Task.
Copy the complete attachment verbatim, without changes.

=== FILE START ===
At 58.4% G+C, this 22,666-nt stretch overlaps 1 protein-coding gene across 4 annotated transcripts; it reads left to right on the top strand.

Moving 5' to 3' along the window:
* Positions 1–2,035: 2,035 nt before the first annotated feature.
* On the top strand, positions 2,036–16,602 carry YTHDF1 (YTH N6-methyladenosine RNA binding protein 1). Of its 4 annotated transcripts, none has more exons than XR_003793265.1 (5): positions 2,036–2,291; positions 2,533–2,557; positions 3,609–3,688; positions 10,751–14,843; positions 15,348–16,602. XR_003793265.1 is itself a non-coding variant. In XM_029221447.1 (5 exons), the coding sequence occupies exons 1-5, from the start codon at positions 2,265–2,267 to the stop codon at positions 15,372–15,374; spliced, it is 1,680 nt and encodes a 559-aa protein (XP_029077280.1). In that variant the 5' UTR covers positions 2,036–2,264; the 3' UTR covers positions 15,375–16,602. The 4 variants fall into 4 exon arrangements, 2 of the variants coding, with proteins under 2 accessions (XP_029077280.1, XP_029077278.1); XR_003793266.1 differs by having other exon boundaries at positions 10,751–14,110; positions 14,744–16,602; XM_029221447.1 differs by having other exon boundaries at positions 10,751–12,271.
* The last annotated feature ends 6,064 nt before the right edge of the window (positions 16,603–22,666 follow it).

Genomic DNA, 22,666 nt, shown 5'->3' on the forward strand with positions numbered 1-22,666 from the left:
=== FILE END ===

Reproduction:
At 58.4% G+C, this 22,666-nt stretch overlaps 1 protein-coding gene across 4 annotated transcripts; it reads left to right on the top strand.

Moving 5' to 3' along the window:
* Positions 1–2,035: 2,035 nt before the first annotated feature.
* On the top strand, positions 2,036–16,602 carry YTHDF1 (YTH N6-methyladenosine RNA binding protein 1). Of its 4 annotated transcripts, none has more exons than XR_003793265.1 (5): positions 2,036–2,291; positions 2,533–2,557; positions 3,609–3,688; positions 10,751–14,843; positions 15,348–16,602. XR_003793265.1 is itself a non-coding variant. In XM_029221447.1 (5 exons), the coding sequence occupies exons 1-5, from the start codon at positions 2,265–2,267 to the stop codon at positions 15,372–15,374; spliced, it is 1,680 nt and encodes a 559-aa protein (XP_029077280.1). In that variant the 5' UTR covers positions 2,036–2,264; the 3' UTR covers positions 15,375–16,602. The 4 variants fall into 4 exon arrangements, 2 of the variants coding, with proteins under 2 accessions (XP_029077280.1, XP_029077278.1); XR_003793266.1 differs by having other exon boundaries at positions 10,751–14,110; positions 14,744–16,602; XM_029221447.1 differs by having other exon boundaries at positions 10,751–12,271.
* The last annotated feature ends 6,064 nt before the right edge of the window (positions 16,603–22,666 follow it).

Genomic DNA, 22,666 nt, shown 5'->3' on the forward strand with positions numbered 1-22,666 from the left: